Y Combinator-backed Humble Bundle, which bundles together independently-developed games into a single sale that runs for less than a month, has launched its third bundle of games for sale and already made $286,188 in revenue — and it increases about every second.

Humble Bundle gives independent developers a way to publicize their games and compete with the major publishers in an industry that regularly churns out triple-A titles. This bundle’s breakout hit is a 2-D 8-bit platformer called VVVVVV, a game where players navigate obstacles by changing the direction of the gravity. The bundle has already racked up several hundred sales after only being on sale for a few minutes.

Much like the Apple App Store, independent game developers struggle for visibility on distribution systems like Steam and the Xbox Live Arcade. Humble Bundle brought visibility to games like World of Goo — which ended up porting its game to the iPad because it became so popular. This quarter’s bundle also features “Crayon Physics Deluxe,” “Cogs,” “Hammerflight” and “And Yet It Moves.”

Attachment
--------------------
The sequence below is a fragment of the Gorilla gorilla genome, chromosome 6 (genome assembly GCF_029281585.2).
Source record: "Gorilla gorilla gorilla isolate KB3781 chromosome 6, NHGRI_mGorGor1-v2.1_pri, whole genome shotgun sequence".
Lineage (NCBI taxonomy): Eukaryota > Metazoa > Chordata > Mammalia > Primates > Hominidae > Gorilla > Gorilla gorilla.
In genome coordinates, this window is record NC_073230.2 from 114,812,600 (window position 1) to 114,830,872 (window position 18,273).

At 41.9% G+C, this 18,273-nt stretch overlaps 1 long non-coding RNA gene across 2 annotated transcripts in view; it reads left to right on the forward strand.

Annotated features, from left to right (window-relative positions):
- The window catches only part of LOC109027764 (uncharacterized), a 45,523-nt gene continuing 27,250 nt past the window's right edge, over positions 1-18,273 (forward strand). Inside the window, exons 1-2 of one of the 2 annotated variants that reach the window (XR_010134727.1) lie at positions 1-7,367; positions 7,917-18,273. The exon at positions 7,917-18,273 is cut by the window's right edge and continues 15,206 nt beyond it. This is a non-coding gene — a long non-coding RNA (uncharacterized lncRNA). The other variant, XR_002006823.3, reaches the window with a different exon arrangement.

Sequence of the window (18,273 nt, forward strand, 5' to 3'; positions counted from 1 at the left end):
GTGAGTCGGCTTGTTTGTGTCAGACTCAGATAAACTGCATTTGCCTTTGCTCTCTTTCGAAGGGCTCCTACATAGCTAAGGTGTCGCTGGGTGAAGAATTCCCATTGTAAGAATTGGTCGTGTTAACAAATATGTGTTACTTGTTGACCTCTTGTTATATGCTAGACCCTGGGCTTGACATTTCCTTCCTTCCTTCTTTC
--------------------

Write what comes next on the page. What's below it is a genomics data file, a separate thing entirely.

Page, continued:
Humble Bundle went through startup incubator Y Combinator after 2009′s Humble Indie Bundle (put out by a group of indie game developers) ended up being a runaway success. The sales let gamers pick up a number of indie games that don’t have copyright protection software.

Gamers can pay whatever they want for bundle — which could be anywhere from 1 cent to $6,000. Gamers also decide what percentage of the fund goes to charity, to the developers and whether to give Humble Bundle a “tip,” which is around 5 percent by default.

Humble Bundle hasn’t disclosed how much money it has made off its sales, but it ended up selling more than $1.8 million worth of game bundles in less than two weeks the first time it launched a game bundle. If most gamers used the default payment schedule, that means Humble Bundle picked up more than $90,000.

This is the third bundle the company has launched. It launched a “Frozenbyte” branded bundle that included games from one specific developer. The company’s first bundle included indie darlings like side-scrolling puzzle game Braid and survival horror game Penumbra.